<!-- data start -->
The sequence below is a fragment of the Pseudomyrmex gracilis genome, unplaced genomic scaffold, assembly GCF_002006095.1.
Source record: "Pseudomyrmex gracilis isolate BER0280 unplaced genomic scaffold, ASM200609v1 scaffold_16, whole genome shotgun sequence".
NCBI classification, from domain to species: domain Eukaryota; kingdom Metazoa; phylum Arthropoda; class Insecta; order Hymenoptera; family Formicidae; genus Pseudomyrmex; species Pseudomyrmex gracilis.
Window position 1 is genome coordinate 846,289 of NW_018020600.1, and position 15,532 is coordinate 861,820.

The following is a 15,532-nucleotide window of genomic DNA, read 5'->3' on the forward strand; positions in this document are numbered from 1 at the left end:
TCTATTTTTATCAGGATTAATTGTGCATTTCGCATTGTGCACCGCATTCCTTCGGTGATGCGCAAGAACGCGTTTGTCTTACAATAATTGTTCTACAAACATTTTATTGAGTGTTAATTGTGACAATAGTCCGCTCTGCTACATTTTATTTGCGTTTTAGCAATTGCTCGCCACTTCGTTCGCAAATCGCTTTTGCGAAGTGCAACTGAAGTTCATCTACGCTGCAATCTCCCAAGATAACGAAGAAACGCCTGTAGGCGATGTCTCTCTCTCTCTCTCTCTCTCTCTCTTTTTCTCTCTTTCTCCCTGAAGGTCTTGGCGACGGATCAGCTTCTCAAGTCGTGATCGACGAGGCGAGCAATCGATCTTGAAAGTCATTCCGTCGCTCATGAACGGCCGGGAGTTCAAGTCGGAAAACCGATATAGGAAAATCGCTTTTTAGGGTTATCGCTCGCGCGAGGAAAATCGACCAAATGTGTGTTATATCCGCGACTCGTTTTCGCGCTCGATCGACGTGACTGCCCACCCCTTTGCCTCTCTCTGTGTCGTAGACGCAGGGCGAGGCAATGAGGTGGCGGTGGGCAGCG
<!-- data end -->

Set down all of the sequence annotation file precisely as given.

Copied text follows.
The sequence below is a fragment of the Pseudomyrmex gracilis genome, unplaced genomic scaffold, assembly GCF_002006095.1.
Source record: "Pseudomyrmex gracilis isolate BER0280 unplaced genomic scaffold, ASM200609v1 scaffold_16, whole genome shotgun sequence".
NCBI classification, from domain to species: domain Eukaryota; kingdom Metazoa; phylum Arthropoda; class Insecta; order Hymenoptera; family Formicidae; genus Pseudomyrmex; species Pseudomyrmex gracilis.
Window position 1 is genome coordinate 846,289 of NW_018020600.1, and position 15,532 is coordinate 861,820.

The following is a 15,532-nucleotide window of genomic DNA, read 5'->3' on the forward strand; positions in this document are numbered from 1 at the left end:
TCTATTTTTATCAGGATTAATTGTGCATTTCGCATTGTGCACCGCATTCCTTCGGTGATGCGCAAGAACGCGTTTGTCTTACAATAATTGTTCTACAAACATTTTATTGAGTGTTAATTGTGACAATAGTCCGCTCTGCTACATTTTATTTGCGTTTTAGCAATTGCTCGCCACTTCGTTCGCAAATCGCTTTTGCGAAGTGCAACTGAAGTTCATCTACGCTGCAATCTCCCAAGATAACGAAGAAACGCCTGTAGGCGATGTCTCTCTCTCTCTCTCTCTCTCTCTCTTTTTCTCTCTTTCTCCCTGAAGGTCTTGGCGACGGATCAGCTTCTCAAGTCGTGATCGACGAGGCGAGCAATCGATCTTGAAAGTCATTCCGTCGCTCATGAACGGCCGGGAGTTCAAGTCGGAAAACCGATATAGGAAAATCGCTTTTTAGGGTTATCGCTCGCGCGAGGAAAATCGACCAAATGTGTGTTATATCCGCGACTCGTTTTCGCGCTCGATCGACGTGACTGCCCACCCCTTTGCCTCTCTCTGTGTCGTAGACGCAGGGCGAGGCAATGAGGTGGCGGTGGGCAGCG